In May, 1984, the Mosque of Shaikh M. R. Bawa Muhaiyaddeen
Mosque of Shaikh M. R. Bawa Muhaiyaddeen
The Mosque of Shaikh M. R. Bawa Muhaiyaddeen is located in Philadelphia, Pennsylvania on the grounds of the Bawa Muhaiyaddeen Fellowship. The building of the mosque took 6 months and was done by the members of the Bawa Muhaiyaddeen Fellowship under the direction of M. R. Bawa Muhaiyaddeen. It was...

 was completed on the grounds of the Bawa Muhaiyaddeen Fellowship, 5820 Overbrook Avenue, Philadelphia. The building of the mosque took 6 months and nearly all the work was done by the members of the Bawa Muhaiyaddeen Fellowship under the direction of Bawa Muhaiyaddeen.

The Bawa Muhaiyaddeen Fellowship Farm is 100 acre (0.404686 km²) of farmland located in Chester County, Pennsylvania just south of the small city of Coatesville at 99 Fellowship Drive. The center point of the farm is Bawa Muhaiyaddeen's mausoleum
A mausoleum is an external free-standing building constructed as a monument enclosing the interment space or burial chamber of a deceased person or persons. A monument without the interment is a cenotaph. A mausoleum may be considered a type of tomb or the tomb may be considered to be within the...

 or mazar. It was begun shortly after his death and completed in 1987. It is a place of pilgrimage for Sufis and their Sheikhs, as well as Muslims and followers of other religions.

Bawa Muhaiyaddeen established vegetarianism as the norm for the community and meat products are not permitted at the Fellowship center in Philadelphia or at the Fellowship Farm.

He was an artist and created paintings and drawings that symbolized the relationship between man and God. He described his art work as "heart's work." Two examples are reproduced in his book titled Wisdom of Man and another is the front cover of the book Four Steps to Pure Iman. In 1976, Bawa Muhaiyadeen recorded and released an album of meditation, on Folkways Records
Folkways Records
Folkways Records was a record label founded by Moses Asch that documented folk, world, and children's music. It was acquired by the Smithsonian Institution in 1987, and is now part of Smithsonian Folkways.-History:...

 entitled, Into the Secret of the Heart by Guru Bawa Muhaiyaddeen.

Bawa Muhaiyaddeen authored over twenty-five books. These books were created from over 10,000 hours of transcriptions of audio and video recordings of his discourses and songs in the United States from 1971 to 1986. Some titles originated from Sri Lanka before his arrival in the U.S. and were transcribed later. The Bawa Muhaiyaddeen Fellowship continues to study and disseminate this repository of his teachings. It has not appointed a new leader or Sheikh to replace his role as teacher and personal guide.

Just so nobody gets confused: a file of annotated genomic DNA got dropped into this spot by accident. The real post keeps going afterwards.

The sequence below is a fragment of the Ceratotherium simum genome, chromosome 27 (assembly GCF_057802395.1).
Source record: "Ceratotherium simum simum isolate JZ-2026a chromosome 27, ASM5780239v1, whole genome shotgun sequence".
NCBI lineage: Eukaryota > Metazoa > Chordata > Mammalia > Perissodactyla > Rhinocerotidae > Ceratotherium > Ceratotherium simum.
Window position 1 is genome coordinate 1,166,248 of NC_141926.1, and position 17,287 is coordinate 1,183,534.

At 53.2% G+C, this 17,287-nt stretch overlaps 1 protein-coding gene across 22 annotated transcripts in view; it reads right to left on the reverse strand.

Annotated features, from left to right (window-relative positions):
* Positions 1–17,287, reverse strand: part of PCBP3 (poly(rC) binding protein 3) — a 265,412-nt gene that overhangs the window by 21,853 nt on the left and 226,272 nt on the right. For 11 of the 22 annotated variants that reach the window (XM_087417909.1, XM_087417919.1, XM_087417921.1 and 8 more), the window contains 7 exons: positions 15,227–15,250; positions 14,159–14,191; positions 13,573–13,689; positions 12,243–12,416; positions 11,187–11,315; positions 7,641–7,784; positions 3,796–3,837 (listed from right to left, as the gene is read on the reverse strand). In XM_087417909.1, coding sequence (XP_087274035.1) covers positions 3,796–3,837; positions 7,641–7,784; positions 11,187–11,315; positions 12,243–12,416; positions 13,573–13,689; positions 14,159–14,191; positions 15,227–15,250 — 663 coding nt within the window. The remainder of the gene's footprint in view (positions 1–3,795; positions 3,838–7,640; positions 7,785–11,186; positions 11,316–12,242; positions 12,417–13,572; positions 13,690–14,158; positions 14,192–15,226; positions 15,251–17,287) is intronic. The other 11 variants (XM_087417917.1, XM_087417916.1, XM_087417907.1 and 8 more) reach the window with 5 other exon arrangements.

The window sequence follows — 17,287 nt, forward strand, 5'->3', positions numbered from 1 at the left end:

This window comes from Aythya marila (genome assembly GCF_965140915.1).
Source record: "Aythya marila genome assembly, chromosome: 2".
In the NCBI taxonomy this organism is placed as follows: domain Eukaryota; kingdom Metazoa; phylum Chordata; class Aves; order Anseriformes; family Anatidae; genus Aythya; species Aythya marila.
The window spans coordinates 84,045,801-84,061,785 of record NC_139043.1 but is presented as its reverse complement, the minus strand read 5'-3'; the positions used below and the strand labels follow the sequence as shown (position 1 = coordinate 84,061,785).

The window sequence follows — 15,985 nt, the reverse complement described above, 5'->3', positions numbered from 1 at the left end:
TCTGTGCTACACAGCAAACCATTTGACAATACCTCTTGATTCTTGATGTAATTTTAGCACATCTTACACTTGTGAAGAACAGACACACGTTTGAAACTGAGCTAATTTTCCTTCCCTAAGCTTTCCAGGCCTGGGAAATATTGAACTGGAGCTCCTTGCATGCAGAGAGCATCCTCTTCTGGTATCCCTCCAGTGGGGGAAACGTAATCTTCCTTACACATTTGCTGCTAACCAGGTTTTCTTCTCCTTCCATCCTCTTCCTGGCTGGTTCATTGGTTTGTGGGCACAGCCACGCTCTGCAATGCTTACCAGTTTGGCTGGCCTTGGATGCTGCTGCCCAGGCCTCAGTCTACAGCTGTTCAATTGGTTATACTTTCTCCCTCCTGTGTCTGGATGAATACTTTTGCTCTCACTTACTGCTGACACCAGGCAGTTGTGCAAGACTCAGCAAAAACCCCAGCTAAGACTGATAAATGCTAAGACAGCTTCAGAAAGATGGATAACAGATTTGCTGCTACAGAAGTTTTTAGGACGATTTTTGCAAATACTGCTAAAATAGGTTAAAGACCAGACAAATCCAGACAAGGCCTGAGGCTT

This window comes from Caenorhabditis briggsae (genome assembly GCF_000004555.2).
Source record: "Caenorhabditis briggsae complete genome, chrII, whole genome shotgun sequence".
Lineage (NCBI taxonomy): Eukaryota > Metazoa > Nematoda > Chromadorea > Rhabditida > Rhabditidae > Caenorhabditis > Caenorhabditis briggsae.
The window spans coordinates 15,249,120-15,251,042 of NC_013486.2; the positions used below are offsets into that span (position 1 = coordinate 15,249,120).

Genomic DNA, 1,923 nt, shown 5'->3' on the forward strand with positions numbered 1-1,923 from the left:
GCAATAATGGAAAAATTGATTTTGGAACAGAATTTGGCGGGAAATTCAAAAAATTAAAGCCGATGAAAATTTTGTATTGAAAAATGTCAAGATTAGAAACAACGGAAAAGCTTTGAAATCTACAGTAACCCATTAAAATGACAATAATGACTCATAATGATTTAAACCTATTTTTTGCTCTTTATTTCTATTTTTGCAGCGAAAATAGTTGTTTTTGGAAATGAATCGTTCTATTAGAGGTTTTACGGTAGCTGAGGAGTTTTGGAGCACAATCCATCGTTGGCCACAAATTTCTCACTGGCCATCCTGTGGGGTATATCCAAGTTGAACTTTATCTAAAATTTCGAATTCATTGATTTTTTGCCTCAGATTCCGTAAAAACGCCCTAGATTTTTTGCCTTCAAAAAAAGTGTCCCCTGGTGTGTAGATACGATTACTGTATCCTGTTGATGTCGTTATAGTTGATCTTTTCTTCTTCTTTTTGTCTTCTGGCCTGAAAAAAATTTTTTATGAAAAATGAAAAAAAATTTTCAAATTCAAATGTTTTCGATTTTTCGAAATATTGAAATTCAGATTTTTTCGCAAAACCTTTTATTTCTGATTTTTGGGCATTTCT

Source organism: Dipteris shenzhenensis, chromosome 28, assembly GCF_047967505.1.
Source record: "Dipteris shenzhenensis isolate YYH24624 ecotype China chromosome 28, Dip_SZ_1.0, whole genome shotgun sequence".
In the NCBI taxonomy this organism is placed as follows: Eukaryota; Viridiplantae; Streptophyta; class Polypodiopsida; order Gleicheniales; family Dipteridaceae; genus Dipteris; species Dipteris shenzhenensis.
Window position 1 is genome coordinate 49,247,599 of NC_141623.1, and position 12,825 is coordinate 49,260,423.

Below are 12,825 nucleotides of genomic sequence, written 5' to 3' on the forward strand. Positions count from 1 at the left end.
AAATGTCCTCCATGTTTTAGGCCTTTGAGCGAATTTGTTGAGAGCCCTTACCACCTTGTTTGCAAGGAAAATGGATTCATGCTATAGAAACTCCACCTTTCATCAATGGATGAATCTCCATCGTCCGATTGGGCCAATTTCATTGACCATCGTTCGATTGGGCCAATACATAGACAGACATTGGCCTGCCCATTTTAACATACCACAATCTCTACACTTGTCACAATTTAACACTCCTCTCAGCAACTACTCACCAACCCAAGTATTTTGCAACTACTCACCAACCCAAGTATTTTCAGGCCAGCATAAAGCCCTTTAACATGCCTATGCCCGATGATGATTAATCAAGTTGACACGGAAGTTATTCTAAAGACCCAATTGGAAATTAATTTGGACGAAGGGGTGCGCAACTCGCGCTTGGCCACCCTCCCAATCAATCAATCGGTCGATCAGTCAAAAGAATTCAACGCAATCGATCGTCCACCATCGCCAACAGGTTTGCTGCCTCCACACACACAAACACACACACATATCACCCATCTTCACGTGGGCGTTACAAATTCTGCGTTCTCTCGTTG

Titles and Honorifics

Bawa Muhaiyaddeen was referred to as Guru
A guru is one who is regarded as having great knowledge, wisdom, and authority in a certain area, and who uses it to guide others . Other forms of manifestation of this principle can include parents, school teachers, non-human objects and even one's own intellectual discipline, if the...

 or Swami
A swami sometimes abbreviated "Sw." is an ascetic or yogi who has been initiated into the religious monastic order founded by Adi Sankara, or to a religious teacher.The Oxford English Dictionary gives the etymology as...

 or Sheikh
Not to be confused with sikhSheikh — also spelled Sheik or Shaikh, or transliterated as Shaykh — is an honorific in the Arabic language that literally means "elder" and carries the meaning "leader and/or governor"...

 or 'His Holiness
His Holiness
His Holiness is the official style or manner of address in reference to the leaders of certain religious groups. In Christianity, specifically the Orthodox Church, the Coptic Orthodox Church, Armenian Orthodox Church, Syriac Orthodox Church, Malankara Orthodox Syrian Church and the Roman Catholic...

' depending on the background of the speaker or writer. He was also addressed as 'Bawangal' by those Tamil speakers who were close to him and who wanted to use a respectful address. He often referred to himself as an 'ant man', i.e., a very small life in God's creation. After his arrival in the United States in 1971, he was most often addressed as Guru Bawa and he established the Guru Bawa Fellowship. By 1976, he felt that the title 'guru' had been abused by others who were not true teachers in his estimation. In that year, he decided to drop the title Guru and the organization became the Bawa Muhaiyaddeen Fellowship. Most of his American students use the familiar name 'Bawa' when speaking of him.

By 2007, a new honorific, Qutb, was being used by his students in the publications of Bawa Muhaiyaddeen's talks. Qutb means literally pole or axis, and signifies the spiritual center which explains and reveals through divine wisdom the true nature of man. The name Muhaiyaddeen means 'the giver of life to true belief' and has been associated with previous Qutbs. By using this lofty title, his students are presenting him as a universal teacher for this era.


A larger selection of quotes is available at Wikiquote.
  • "The prayers you perform, the duties you do, the charity and love you give is equal to just one drop. But if you use that one drop, continue to do your duty, and keep digging within, then the spring of Allah's grace and His qualities will flow in abundance."